The US Supreme Court yesterday began hearing oral arguments in Obergefell v. Hodges, a case which may decide the fate of same-sex marriage in the United States. 

From Ryan Anderson at The Daily Signal:

One of the more startling portions of oral arguments today at the Supreme Court was the willingness of the Obama administration’s Solicitor General Donald Verrilli, to admit that religious schools that affirm marriage as the union of a man and a woman may lose their non-profit tax-exempt status if marriage is redefined.

Justice Samuel Alito asked Verrilli whether a religious school that believed marriage was the union of husband and wife would lose their non-profit tax status.

The solicitor general answered: “It’s certainly going to be an issue. I don’t deny that. I don’t deny that, Justice Alito. It is it is going to be an issue.”

Questions addressed to the lawyer  for the plaintiffs by Justice Antonin Scalia highlighted the deadening effect on democracy if the Supreme Court rules that excluding same-sex couples from marriage is unconstitutional.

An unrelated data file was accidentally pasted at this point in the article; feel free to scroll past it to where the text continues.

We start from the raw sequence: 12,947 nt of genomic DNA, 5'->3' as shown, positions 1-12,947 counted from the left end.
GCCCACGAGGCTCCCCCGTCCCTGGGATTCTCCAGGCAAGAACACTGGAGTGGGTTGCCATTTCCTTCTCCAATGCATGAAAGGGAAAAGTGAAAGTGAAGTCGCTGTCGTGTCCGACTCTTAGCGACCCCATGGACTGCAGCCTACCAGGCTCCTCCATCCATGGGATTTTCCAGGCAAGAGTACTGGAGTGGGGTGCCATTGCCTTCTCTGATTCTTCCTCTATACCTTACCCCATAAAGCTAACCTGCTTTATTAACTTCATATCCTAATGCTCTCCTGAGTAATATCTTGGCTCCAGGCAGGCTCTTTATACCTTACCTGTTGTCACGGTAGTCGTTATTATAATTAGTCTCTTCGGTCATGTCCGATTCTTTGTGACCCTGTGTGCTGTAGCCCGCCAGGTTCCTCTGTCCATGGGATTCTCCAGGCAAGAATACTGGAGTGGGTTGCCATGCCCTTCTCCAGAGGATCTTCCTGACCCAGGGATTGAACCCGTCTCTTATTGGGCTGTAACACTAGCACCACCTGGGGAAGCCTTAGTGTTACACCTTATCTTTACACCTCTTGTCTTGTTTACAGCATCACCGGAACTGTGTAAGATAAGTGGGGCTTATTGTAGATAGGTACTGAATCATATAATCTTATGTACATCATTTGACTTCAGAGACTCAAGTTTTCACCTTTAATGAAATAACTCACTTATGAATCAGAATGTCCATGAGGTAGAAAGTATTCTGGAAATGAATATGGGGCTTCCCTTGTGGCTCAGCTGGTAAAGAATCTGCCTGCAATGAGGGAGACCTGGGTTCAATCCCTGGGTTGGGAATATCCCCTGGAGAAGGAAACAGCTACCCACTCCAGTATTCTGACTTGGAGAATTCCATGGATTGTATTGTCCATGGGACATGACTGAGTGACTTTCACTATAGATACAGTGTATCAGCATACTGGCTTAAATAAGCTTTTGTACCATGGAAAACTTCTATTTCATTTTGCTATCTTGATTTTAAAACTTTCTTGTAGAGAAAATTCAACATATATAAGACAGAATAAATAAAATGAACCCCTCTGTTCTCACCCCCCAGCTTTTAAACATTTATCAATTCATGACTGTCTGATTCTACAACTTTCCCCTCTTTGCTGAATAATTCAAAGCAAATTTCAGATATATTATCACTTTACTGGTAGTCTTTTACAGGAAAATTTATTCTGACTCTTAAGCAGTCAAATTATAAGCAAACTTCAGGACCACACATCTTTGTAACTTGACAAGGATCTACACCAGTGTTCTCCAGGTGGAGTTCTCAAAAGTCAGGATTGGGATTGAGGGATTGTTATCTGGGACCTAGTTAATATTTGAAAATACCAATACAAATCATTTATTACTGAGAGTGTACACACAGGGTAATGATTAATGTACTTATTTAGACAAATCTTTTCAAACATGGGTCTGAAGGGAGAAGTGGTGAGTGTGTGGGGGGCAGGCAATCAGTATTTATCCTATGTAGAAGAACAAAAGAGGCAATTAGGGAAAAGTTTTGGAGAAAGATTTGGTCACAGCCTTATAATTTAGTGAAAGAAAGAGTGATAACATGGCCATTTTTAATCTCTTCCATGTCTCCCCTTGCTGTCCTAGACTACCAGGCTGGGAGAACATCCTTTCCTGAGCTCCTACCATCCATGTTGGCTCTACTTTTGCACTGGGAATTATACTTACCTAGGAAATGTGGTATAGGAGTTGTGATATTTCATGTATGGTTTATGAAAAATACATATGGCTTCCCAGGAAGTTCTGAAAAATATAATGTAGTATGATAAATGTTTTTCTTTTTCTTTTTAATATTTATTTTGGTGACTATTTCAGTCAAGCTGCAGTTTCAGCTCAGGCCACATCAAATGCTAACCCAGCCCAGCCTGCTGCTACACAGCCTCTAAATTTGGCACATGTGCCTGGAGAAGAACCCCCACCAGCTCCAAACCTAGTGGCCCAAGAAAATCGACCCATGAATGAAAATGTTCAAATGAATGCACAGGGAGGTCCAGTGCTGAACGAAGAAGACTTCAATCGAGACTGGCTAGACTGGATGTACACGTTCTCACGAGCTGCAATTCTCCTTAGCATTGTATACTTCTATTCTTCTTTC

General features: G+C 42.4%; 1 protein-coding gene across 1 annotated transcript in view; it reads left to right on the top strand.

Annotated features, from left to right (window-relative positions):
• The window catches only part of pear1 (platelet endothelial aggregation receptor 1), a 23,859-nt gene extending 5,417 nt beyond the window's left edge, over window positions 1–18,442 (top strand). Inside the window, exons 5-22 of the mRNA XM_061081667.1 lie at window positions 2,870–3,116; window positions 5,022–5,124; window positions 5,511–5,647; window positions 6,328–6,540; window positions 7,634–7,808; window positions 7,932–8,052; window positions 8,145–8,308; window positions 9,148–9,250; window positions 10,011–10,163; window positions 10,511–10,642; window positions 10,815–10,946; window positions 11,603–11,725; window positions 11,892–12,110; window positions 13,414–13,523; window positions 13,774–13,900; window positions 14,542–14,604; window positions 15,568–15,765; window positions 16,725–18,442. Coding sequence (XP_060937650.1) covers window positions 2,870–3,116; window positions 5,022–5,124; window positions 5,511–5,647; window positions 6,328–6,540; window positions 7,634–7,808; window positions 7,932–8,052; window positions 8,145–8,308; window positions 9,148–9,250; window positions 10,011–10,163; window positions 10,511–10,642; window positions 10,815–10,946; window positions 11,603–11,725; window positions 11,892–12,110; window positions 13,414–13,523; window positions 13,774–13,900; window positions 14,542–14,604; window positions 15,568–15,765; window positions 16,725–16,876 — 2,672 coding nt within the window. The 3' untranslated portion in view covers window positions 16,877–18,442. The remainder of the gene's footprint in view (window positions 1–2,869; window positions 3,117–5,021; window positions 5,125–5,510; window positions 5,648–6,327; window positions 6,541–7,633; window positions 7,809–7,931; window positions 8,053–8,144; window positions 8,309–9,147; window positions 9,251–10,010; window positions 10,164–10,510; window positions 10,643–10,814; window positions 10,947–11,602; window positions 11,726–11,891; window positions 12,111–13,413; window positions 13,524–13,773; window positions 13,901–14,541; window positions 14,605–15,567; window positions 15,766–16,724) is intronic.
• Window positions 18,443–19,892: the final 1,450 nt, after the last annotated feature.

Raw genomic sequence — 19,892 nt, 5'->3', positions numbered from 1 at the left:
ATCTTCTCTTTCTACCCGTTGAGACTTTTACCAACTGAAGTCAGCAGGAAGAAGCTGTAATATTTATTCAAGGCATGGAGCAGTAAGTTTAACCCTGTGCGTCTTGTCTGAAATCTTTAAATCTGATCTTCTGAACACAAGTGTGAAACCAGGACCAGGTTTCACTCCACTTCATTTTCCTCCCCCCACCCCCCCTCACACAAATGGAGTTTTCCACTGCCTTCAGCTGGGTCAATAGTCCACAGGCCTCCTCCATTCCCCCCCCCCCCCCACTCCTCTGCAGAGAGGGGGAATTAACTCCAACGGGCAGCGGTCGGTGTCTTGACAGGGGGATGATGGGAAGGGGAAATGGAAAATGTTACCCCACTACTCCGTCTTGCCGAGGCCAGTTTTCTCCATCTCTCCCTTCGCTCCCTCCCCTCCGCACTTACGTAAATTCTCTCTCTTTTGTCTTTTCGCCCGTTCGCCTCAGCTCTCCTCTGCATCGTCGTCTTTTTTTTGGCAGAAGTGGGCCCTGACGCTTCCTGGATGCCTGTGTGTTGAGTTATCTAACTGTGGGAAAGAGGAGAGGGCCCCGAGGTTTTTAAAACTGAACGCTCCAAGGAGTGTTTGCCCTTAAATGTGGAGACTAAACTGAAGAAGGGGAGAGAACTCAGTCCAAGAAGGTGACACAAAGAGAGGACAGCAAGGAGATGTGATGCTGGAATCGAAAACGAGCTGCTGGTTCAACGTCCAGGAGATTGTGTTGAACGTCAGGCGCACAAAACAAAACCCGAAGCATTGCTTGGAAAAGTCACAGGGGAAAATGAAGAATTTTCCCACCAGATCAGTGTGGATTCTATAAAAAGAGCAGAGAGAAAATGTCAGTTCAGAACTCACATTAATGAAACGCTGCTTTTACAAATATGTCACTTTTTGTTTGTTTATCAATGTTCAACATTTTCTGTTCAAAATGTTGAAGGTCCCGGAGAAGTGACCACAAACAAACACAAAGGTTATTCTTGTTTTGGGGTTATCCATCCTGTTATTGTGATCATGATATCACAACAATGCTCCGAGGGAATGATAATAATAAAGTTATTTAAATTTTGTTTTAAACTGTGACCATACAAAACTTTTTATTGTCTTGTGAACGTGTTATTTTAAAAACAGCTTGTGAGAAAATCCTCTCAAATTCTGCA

Scalia asked about the religious liberty concerns if the Supreme Court creates a constitutional right to same-sex marriage. When the lawyer replied that we hadn’t seen many religious liberty violations in the states that have democratically redefined marriage, Scalia pounced: that’s his point. Here’s how he explained it:

They are laws. They are not constitutional requirements. That was the whole point of my question. If you let the states do it, you can make an exception. … You can’t do that once it is a constitutional proscription.

In a newsletter, National Organisation for Marriage president Brian Brown takes encouragement from caution expressed by Justice Anthony Kennedy, regarded as the swing vote on the court:

A few days ago all we were hearing was that it was a certainty that the Supreme Court would redefine marriage. Now even the left is being forced to admit that they may lose because Justice Anthony Kennedy, the swing vote, expressed grave concerns about changing an institution that has existed for millennia on the pretext that “we know better” than the judgment of every civilization for thousands of years.

Carolyn Moynihan

Carolyn Moynihan is the former deputy editor of MercatorNet